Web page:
As a forensic criminologist, many people have asked me why a medical professional would murder their patients.
While they’re very rare, serial killer healthcare workers often share common traits, and they target a specific, and very vulnerable, victim pool.
While limited research has been conducted on serial killer medicos, there are some trends among serial killers that can help us understand the role of the profession in the act of serial murder.
A serial killer is usually defined as someone who kills at least three people in a series, but not in a single event – there needs to be a cooling-off period between the killings. Although the public is generally fascinated by these predators, serial killings are a rare event, comprising fewer than 1% of all murders in any given year in the United States.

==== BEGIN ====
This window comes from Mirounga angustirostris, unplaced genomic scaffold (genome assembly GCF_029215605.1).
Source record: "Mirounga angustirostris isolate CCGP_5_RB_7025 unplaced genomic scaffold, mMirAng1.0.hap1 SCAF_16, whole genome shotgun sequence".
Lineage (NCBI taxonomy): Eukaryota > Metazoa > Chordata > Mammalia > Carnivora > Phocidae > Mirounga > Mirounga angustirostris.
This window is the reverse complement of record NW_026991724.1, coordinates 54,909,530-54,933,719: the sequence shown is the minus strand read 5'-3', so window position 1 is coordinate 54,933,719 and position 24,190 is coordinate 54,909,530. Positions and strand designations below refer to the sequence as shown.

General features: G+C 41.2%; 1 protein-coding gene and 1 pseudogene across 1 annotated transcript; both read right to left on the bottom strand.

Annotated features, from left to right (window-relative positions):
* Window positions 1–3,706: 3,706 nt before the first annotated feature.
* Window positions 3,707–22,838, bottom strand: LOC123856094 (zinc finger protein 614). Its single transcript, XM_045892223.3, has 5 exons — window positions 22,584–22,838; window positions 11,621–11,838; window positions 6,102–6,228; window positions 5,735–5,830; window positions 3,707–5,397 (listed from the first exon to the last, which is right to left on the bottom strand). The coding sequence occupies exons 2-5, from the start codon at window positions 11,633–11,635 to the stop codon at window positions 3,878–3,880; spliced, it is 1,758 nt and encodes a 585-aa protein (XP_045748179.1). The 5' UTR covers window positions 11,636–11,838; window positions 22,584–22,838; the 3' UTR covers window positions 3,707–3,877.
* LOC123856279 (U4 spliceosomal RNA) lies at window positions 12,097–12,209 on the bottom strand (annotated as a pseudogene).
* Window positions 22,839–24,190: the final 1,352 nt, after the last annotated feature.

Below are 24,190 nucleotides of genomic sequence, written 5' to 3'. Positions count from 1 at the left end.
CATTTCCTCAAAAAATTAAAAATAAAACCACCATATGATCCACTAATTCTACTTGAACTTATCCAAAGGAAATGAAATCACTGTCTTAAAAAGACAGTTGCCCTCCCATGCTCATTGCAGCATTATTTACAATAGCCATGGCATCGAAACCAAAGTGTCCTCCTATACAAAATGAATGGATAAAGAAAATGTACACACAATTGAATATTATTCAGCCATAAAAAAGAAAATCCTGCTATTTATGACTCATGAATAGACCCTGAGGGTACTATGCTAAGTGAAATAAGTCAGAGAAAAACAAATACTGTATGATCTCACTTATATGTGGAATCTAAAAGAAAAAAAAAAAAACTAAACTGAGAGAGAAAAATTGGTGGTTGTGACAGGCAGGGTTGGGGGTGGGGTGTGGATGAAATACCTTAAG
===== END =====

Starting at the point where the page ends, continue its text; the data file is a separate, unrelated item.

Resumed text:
Serial killers come from many walks of life, and not all are dysfunctional loners – many are married or in a stable relationship.
A 2014 research paper found serial killers can be understood via several subtypes, including: those who kill for sexually sadistic pleasure; professional killers who are motivated by money and the power they derive from the kill; and, as relevant to Letby, “custodial killers”.
Custodial killers are often healthcare workers who murder helpless or dependent people in their care.